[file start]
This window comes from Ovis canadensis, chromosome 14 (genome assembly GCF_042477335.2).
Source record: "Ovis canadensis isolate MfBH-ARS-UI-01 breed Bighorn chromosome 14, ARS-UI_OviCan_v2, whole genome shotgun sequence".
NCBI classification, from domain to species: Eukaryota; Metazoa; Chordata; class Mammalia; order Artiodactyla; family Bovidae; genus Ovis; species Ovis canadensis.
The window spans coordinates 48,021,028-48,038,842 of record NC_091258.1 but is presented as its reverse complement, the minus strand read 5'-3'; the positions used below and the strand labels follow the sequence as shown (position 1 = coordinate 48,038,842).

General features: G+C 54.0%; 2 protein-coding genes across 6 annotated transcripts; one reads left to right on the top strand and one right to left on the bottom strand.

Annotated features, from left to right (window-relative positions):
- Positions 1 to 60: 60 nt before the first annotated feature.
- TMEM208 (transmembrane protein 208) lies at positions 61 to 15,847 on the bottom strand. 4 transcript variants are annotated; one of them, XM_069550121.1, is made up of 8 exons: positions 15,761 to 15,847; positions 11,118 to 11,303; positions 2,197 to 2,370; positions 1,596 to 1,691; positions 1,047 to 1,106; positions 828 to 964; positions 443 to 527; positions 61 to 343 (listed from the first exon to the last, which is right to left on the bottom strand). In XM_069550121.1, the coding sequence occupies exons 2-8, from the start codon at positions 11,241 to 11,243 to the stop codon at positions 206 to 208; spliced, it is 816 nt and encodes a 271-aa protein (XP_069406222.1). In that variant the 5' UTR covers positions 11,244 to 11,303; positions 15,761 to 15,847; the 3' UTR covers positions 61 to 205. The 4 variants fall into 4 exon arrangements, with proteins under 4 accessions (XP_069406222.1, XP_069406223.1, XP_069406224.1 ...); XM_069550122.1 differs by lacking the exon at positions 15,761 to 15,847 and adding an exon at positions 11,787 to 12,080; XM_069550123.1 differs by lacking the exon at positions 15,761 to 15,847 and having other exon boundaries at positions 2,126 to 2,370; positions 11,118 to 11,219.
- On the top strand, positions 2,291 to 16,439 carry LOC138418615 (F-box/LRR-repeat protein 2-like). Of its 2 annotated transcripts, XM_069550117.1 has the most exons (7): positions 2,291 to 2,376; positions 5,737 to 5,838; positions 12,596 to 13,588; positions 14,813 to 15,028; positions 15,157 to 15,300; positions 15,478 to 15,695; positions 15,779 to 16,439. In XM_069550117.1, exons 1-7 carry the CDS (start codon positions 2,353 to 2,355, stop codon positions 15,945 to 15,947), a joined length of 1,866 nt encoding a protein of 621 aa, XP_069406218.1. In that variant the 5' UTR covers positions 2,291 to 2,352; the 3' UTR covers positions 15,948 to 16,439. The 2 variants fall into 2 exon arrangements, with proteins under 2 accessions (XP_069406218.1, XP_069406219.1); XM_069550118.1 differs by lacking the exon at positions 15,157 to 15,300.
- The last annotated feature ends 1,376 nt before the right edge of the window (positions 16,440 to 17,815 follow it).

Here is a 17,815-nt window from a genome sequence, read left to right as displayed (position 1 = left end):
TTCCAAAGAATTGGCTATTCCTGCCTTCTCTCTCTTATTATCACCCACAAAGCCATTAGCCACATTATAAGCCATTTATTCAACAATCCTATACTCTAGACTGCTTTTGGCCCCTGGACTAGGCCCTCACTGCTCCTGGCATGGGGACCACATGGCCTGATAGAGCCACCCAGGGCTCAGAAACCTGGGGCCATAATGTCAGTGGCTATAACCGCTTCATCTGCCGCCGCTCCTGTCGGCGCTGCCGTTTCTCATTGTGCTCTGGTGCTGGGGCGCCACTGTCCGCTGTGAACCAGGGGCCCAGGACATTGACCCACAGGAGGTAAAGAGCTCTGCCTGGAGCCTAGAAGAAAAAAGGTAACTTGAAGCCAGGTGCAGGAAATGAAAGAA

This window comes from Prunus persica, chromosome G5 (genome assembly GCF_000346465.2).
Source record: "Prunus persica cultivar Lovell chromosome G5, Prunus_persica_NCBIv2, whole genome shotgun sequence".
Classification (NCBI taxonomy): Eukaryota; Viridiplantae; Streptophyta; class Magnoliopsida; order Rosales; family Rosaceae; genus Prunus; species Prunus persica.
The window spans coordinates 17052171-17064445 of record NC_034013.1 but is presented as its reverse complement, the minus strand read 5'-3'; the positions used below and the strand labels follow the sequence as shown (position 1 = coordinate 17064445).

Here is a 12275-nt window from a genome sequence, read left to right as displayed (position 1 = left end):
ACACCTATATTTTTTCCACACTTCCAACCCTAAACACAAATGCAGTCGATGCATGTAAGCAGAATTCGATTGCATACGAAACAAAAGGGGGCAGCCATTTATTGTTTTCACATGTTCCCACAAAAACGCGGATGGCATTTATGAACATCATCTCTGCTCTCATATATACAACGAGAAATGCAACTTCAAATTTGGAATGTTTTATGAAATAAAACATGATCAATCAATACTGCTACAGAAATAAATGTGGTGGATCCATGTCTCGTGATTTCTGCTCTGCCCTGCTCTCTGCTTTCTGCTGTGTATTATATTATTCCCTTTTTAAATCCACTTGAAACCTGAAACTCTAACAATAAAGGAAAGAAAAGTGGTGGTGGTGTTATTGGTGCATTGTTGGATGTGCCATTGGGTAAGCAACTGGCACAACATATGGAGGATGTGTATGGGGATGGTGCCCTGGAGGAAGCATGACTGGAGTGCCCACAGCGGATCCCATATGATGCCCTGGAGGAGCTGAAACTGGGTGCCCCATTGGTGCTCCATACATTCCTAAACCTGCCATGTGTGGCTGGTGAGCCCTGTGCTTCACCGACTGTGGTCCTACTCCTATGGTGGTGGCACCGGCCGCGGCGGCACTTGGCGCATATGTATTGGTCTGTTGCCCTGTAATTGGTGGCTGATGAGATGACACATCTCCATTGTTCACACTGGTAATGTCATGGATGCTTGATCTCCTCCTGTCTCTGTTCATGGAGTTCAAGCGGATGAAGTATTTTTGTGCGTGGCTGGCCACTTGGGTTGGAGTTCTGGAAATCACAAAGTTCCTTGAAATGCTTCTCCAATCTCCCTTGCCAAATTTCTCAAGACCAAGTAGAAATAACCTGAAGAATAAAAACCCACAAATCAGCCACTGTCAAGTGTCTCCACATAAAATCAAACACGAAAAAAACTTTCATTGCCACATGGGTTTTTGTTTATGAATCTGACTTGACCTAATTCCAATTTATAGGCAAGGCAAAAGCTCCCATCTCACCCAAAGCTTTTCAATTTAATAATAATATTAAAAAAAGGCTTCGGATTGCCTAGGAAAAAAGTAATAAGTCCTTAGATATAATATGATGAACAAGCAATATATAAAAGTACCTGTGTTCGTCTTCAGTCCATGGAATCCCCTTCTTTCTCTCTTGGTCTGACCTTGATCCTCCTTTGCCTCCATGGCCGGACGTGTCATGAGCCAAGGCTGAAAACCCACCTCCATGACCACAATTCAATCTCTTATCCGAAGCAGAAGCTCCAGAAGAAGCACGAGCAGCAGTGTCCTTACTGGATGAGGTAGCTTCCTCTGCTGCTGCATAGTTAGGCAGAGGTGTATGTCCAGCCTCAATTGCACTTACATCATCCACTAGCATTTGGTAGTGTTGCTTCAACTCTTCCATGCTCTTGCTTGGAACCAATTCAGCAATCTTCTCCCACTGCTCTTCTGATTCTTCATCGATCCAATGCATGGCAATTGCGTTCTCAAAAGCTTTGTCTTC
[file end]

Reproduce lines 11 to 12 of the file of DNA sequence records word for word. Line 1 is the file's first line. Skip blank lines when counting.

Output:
Here is a 17,815-nt window from a genome sequence, read left to right as displayed (position 1 = left end):
TTCCAAAGAATTGGCTATTCCTGCCTTCTCTCTCTTATTATCACCCACAAAGCCATTAGCCACATTATAAGCCATTTATTCAACAATCCTATACTCTAGACTGCTTTTGGCCCCTGGACTAGGCCCTCACTGCTCCTGGCATGGGGACCACATGGCCTGATAGAGCCACCCAGGGCTCAGAAACCTGGGGCCATAATGTCAGTGGCTATAACCGCTTCATCTGCCGCCGCTCCTGTCGGCGCTGCCGTTTCTCATTGTGCTCTGGTGCTGGGGCGCCACTGTCCGCTGTGAACCAGGGGCCCAGGACATTGACCCACAGGAGGTAAAGAGCTCTGCCTGGAGCCTAGAAGAAAAAAGGTAACTTGAAGCCAGGTGCAGGAAATGAAAGAA